Agriculture program students learn about more than plants, animals and food

Farm Forum

Lettuce, fish and a cow are teaching life lessons at New Richmond High School.

Students grow leafy greens in fish-fed aquaponics systems, raise a steer and farm hundreds of tilapia in huge tanks while learning about careers in agriculture and the origins of the food they consume.

It’s all part of the school’s agriscience program led by instructor Rachel Sauvola, who in November was given the Agriscience Teacher of the Year Award by the National Association of Agricultural Educators.

And while students develop a green thumb in the school’s greenhouse and learn just how many people it takes to make everything that goes into a slice of pizza, their education extends beyond plants, animals and food.

“Every time we run into a problem, it’s all about communication,” Sauvola said. “So, many life skills are built into what we do here.”

Her students also put the knowledge they’ve gained in other classes, such as mathematics, into practice.

To grow tilapia, for instance, students regularly must weigh the fish and use that figure to determine how much feed to put into their tanks.

The school has more than 600 tilapia in two 800-gallon tanks. In December, about 350 of the fish were harvested and sold to Westfields Hospital & Clinic in New Richmond, Minn.

With more fish presumably available for harvest in May, the school hopes to get some of the tilapia into school lunches, Sauvola said.

The students also are growing spinach and lettuce in soilless aquaponic systems that include living goldfish as a way to get nutrients into plants.

They even have a steer, born last summer, that weighs about 500 pounds. It’s the program’s third steer, and it, too, is destined for the lunch plate. Students will eat the meat to compare it with store-bought beef.

They tend to prefer the home-grown meat, said Sauvola, adding that she wants her students to learn to be good consumers.

“I want them to know what they’re putting in their bodies,” she said.

Sauvola, who has plant and animal allergies that force her to take a less hands-on approach than her students, is in her 16th year teaching in the district. Before the district completed its new high school building in 2010, she taught agriscience in a “little dungeon-y room with a couple little windows and a small greenhouse,” she said.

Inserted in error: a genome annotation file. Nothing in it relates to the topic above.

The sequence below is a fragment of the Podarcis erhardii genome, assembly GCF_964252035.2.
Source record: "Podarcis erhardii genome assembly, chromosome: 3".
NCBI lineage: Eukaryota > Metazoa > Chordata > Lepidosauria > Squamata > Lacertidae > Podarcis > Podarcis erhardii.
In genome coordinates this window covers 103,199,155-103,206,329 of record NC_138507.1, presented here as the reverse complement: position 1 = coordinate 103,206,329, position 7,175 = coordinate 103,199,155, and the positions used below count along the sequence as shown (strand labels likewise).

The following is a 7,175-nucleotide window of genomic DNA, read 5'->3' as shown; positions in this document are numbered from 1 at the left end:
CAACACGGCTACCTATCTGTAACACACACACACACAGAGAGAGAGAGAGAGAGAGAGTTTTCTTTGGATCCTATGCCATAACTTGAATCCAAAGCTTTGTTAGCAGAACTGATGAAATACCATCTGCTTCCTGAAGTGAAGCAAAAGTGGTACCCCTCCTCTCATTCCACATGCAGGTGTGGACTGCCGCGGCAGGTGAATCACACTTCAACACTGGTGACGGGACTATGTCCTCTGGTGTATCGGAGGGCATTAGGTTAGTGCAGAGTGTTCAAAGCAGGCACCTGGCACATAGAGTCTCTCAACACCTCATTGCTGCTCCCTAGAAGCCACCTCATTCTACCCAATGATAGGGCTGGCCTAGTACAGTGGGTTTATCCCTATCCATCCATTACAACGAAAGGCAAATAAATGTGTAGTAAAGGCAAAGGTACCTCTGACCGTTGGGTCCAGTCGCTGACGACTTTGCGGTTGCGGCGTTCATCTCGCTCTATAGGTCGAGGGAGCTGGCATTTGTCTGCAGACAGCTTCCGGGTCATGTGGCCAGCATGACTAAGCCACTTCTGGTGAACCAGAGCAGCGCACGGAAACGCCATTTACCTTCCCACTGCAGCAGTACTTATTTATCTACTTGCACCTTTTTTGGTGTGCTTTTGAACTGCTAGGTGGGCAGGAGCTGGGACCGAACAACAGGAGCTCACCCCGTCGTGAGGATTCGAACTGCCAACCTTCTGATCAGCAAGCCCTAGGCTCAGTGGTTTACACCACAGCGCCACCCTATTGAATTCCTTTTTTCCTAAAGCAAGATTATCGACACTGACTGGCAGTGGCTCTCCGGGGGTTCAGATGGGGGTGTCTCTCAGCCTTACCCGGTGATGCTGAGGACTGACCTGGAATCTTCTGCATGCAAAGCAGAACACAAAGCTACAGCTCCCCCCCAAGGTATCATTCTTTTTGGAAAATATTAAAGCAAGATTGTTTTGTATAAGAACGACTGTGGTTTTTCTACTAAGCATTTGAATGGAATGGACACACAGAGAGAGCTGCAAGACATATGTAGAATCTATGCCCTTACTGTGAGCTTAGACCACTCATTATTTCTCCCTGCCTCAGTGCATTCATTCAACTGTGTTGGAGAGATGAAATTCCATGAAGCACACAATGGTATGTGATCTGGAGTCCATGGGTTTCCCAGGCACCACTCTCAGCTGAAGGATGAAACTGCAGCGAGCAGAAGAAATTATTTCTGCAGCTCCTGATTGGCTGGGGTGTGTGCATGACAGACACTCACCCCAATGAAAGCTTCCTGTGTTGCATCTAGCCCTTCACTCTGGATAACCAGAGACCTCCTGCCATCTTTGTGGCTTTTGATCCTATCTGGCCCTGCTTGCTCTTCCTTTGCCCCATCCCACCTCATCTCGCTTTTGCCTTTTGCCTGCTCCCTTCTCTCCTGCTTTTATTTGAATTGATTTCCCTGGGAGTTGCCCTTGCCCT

But in the construction of the new building, she was able to submit a wish list of things she wanted for the program — and she got it, she said. Sauvola hopes to add a barn just outside the school building.

Recently, students in her Plants, Animals and Pizza class did indoor landscaping projects that combined old items such as a birdcage, fountain and popcorn pot with plants grown in the greenhouse or donated.

“We get contributions from the community,” Sauvola said. “This seems to be the place to donate your funeral plants.”

After the bell rang, her Advanced Fish and Wildlife students came in to work with the fish, which also include a tank of bluegills.

Aquaponics manager Austin Headlee, who helps lead that part of the program, says he loves the work. The 17-year-old is a senior at Somerset High School but comes to New Richmond for two hours every school day for independent-study credit.

“I definitely want to go into natural resources, and we don’t have an ag department at Somerset,” said Headlee, who plans to study soil and land management at the University of Wisconsin-Stevens Point.

New Richmond High School senior Ellis Frank also helps with the program, but he focuses on Diesel the steer, which he brought to the school as a calf.

Sauvola said that because New Richmond is somewhat rural, people might think a lot of students plan to go into farming, but, she said, those students are few and far between. Some of them, she said, never had even touched a large farm animal.

Frank, who lives on a farm and plans to go into farming, looks at his city-slicker peers with amusement.

“I think it’s funny when they come in and go, ‘Whoa, it’s a calf!’ ” he said. “I see them every day.”